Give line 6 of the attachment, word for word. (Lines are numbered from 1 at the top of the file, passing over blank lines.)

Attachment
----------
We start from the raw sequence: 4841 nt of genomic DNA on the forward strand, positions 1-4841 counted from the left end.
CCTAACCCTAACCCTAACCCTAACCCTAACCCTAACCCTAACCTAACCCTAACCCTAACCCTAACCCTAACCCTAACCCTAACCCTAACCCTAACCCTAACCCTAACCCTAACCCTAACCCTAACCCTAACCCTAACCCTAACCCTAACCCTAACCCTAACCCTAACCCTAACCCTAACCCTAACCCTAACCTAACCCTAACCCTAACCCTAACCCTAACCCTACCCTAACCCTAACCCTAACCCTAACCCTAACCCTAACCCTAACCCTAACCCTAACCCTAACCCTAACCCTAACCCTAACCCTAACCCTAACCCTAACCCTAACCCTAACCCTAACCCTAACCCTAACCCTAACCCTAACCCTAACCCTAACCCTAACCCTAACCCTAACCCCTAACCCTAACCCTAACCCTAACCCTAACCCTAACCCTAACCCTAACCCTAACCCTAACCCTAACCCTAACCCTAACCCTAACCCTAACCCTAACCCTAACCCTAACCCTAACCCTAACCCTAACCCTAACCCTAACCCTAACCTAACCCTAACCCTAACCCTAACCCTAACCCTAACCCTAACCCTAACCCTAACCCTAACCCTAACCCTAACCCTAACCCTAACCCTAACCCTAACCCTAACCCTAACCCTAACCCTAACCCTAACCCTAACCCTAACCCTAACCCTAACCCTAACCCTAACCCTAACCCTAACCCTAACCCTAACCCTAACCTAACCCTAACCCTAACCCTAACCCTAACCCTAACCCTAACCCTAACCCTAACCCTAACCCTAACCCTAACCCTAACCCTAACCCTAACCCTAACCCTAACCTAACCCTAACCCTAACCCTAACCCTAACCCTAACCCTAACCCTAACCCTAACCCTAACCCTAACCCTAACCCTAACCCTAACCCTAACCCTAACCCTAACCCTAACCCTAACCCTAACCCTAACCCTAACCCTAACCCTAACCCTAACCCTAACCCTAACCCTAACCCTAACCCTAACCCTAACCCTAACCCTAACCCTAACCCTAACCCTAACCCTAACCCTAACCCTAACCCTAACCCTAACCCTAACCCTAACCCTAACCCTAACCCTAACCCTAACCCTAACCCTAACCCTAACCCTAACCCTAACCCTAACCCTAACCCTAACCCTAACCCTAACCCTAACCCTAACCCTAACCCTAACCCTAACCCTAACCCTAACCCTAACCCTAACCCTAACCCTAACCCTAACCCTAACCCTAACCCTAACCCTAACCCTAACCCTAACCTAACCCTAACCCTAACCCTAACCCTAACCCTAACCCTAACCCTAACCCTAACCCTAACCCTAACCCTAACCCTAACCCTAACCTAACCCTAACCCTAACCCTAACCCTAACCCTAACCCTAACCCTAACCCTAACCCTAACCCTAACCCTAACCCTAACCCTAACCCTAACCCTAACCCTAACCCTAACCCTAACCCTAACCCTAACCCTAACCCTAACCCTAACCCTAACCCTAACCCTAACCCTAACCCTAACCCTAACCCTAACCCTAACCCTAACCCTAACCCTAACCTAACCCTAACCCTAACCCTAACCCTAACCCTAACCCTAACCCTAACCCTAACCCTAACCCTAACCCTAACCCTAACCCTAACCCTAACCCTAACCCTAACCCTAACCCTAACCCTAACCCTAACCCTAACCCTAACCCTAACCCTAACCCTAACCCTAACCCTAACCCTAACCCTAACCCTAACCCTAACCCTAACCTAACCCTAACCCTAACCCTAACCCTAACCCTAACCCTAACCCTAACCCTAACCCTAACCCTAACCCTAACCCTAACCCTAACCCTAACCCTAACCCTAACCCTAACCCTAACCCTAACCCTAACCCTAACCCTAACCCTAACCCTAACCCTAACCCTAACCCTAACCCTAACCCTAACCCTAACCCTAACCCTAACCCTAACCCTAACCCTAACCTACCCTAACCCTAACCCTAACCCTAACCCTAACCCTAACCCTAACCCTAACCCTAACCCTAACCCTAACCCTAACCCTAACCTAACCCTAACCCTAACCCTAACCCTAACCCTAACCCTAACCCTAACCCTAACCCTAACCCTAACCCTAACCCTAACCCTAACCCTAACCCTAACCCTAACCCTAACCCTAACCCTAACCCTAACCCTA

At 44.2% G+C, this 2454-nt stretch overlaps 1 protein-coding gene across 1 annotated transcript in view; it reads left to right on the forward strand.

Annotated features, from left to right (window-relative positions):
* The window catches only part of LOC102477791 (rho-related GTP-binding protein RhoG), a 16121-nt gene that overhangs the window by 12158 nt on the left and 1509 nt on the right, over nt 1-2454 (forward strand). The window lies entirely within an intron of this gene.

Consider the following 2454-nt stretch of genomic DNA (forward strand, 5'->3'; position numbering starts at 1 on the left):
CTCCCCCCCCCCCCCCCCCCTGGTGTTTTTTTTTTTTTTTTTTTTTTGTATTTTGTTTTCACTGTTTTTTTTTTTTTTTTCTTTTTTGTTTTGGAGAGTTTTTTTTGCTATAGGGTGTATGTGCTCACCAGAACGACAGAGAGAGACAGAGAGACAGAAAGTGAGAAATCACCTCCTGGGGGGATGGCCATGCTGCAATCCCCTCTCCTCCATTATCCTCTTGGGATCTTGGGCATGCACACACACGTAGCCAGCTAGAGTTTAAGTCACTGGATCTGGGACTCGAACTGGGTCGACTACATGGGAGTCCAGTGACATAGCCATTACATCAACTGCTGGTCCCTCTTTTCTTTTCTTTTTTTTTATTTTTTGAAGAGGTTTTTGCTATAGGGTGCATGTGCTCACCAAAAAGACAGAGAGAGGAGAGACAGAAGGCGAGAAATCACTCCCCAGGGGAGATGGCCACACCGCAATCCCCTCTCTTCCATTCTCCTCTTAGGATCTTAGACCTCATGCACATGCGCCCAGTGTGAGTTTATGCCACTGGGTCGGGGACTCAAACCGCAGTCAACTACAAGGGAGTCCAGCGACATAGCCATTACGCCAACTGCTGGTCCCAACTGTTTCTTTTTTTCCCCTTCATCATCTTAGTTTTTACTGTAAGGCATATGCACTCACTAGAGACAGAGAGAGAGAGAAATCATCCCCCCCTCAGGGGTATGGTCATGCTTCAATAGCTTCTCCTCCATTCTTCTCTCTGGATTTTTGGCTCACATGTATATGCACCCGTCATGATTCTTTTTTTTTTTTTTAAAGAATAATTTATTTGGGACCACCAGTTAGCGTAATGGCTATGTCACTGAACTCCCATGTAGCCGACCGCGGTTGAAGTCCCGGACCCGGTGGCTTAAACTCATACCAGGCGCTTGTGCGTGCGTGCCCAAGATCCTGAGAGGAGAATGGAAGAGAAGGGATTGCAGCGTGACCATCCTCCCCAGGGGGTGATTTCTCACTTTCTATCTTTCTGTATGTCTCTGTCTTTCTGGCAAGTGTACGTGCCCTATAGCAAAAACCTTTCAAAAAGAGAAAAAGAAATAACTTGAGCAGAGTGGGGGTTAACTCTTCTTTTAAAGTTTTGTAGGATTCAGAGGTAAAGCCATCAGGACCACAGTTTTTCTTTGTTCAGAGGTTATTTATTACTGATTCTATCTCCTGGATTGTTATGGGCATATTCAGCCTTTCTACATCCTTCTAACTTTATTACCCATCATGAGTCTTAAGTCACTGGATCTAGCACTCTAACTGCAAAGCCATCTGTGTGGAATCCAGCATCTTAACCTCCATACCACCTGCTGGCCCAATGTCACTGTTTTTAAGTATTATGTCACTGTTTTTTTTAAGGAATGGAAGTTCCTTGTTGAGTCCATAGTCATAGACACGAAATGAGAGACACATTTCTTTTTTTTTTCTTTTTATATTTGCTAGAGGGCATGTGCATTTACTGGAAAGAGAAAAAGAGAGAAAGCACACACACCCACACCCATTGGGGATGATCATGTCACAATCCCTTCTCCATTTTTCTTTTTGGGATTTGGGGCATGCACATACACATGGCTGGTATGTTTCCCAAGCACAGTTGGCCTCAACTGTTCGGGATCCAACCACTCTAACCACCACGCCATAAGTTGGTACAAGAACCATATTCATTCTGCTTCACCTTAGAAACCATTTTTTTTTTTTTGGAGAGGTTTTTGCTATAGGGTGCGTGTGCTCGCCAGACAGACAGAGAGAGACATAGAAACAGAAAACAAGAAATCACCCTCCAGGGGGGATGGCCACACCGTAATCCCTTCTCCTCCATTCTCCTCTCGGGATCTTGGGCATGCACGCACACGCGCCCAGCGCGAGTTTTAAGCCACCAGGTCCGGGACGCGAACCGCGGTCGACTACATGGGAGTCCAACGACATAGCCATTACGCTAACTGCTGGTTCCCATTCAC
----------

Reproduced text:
Consider the following 2454-nt stretch of genomic DNA (forward strand, 5'->3'; position numbering starts at 1 on the left):